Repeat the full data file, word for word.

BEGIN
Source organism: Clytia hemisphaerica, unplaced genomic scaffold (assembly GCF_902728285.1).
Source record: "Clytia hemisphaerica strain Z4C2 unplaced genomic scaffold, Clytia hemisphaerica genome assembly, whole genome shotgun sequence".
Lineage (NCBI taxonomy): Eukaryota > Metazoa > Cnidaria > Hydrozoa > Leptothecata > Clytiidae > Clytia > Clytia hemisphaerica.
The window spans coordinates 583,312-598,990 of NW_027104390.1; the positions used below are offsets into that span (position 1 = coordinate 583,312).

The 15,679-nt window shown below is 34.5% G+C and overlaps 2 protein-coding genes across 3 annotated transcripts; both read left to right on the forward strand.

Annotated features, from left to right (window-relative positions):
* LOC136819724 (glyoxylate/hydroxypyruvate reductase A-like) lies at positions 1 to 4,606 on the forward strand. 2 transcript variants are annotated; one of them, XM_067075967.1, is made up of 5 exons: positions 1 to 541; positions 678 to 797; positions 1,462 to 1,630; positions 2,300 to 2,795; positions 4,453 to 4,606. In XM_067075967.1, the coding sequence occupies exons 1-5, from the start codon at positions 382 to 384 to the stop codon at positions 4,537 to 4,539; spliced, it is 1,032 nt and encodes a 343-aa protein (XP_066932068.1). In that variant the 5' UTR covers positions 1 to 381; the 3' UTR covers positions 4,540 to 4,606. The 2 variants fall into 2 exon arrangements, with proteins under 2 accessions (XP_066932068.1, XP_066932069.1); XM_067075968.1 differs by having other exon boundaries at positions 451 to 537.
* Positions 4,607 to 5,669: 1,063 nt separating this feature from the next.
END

Source organism: Clytia hemisphaerica, unplaced genomic scaffold (assembly GCF_902728285.1).
Source record: "Clytia hemisphaerica strain Z4C2 unplaced genomic scaffold, Clytia hemisphaerica genome assembly, whole genome shotgun sequence".
Lineage (NCBI taxonomy): Eukaryota > Metazoa > Cnidaria > Hydrozoa > Leptothecata > Clytiidae > Clytia > Clytia hemisphaerica.
The window spans coordinates 583,312-598,990 of NW_027104390.1; the positions used below are offsets into that span (position 1 = coordinate 583,312).

The 15,679-nt window shown below is 34.5% G+C and overlaps 2 protein-coding genes across 3 annotated transcripts; both read left to right on the forward strand.

Annotated features, from left to right (window-relative positions):
* LOC136819724 (glyoxylate/hydroxypyruvate reductase A-like) lies at positions 1 to 4,606 on the forward strand. 2 transcript variants are annotated; one of them, XM_067075967.1, is made up of 5 exons: positions 1 to 541; positions 678 to 797; positions 1,462 to 1,630; positions 2,300 to 2,795; positions 4,453 to 4,606. In XM_067075967.1, the coding sequence occupies exons 1-5, from the start codon at positions 382 to 384 to the stop codon at positions 4,537 to 4,539; spliced, it is 1,032 nt and encodes a 343-aa protein (XP_066932068.1). In that variant the 5' UTR covers positions 1 to 381; the 3' UTR covers positions 4,540 to 4,606. The 2 variants fall into 2 exon arrangements, with proteins under 2 accessions (XP_066932068.1, XP_066932069.1); XM_067075968.1 differs by having other exon boundaries at positions 451 to 537.
* Positions 4,607 to 5,669: 1,063 nt separating this feature from the next.